Edema: Causes, Symptoms and Prevention


Edema is a condition characterised by swelling in various parts of the body and is caused by fluid retention within the tissues. It most commonly occurs in the lower limbs (known as peripheral edema), particularly the lower legs, ankles and feet, but can occur anywhere on the body. When it occurs around the lungs it is known as pulmonary edema and can be potentially life-threatening.


There are many possible causes of edema, including pregnancy, too much salt in the body,heart, kidney or liver problems and lymph node issues. Localised damage or related trauma can also result in edema, for example sunburn, being on your feet a lot in hot weather, varicose veins, insect bites, and dermatitis. Although not immediately obvious as a circulatory condition, edema is in fact often the result of poor blood flow as reduced circulation in or around the kidneys causes these organs to retain salt and water, which is then held within the body, producing the characteristic swelling.


Often diagnosis will include the application of pressure to a small part of the swollen area to see if the resulting indentation remains visible for a considerable time and this is known as pitting edema.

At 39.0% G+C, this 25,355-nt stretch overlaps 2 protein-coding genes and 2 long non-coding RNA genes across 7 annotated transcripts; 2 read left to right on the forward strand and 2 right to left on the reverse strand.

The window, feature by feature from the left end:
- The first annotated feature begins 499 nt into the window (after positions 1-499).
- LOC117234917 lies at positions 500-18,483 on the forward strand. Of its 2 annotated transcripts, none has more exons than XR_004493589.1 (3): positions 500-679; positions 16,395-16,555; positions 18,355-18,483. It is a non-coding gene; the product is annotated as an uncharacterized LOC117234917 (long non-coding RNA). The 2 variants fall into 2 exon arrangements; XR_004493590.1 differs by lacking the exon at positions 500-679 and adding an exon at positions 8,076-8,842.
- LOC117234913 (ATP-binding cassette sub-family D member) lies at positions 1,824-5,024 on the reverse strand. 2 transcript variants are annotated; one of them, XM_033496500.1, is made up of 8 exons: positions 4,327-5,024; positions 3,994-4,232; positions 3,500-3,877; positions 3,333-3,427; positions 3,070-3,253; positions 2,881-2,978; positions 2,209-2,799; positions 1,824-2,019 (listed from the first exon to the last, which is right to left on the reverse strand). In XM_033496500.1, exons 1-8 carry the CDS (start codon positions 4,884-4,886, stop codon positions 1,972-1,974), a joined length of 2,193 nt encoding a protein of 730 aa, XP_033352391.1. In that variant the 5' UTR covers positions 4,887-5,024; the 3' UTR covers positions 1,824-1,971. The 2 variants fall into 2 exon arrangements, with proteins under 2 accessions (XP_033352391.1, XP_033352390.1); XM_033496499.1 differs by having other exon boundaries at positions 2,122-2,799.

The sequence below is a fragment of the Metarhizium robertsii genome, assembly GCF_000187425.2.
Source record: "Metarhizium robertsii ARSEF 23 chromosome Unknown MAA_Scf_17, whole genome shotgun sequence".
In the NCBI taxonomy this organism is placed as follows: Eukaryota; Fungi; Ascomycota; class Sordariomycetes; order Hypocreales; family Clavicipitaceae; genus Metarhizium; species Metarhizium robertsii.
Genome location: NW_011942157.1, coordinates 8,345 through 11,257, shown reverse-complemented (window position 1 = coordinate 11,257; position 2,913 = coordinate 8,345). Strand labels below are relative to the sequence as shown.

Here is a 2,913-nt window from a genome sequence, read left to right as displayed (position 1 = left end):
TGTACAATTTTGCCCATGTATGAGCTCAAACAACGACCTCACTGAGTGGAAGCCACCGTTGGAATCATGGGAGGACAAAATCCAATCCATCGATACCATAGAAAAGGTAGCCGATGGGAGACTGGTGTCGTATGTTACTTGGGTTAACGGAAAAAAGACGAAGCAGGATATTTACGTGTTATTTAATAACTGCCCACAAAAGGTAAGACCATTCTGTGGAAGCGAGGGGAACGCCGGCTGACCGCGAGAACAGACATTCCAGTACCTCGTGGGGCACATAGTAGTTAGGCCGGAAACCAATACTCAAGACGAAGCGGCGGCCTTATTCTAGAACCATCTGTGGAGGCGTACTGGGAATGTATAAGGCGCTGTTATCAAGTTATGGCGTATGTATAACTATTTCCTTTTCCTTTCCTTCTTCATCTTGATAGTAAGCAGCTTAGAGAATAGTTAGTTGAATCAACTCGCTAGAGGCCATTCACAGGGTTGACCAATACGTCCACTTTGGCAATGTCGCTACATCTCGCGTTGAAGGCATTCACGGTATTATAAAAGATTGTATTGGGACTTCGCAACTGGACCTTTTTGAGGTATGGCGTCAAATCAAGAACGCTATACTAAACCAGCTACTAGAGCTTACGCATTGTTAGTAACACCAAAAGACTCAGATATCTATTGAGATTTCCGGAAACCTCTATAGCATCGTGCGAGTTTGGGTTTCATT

There are several measures which can be taken to improve the condition, such as reducing salt levels in the diet (which is beneficial for health in general, especially high blood pressure), taking diuretic tablets to remove excess water and salt from the body, raising the legs when seated or the use of compression stockings. Compression stockings are effective in both the treatment and prevention of peripheral edema, with knee-high varieties generally the best option. For mild cases over-the-counter stockings will be sufficient, whilst more serious edema may require prescription stockings. They help by improving the circulation which will in turn improve blood flow to the kidneys, thus reducing water and salt retention within the body.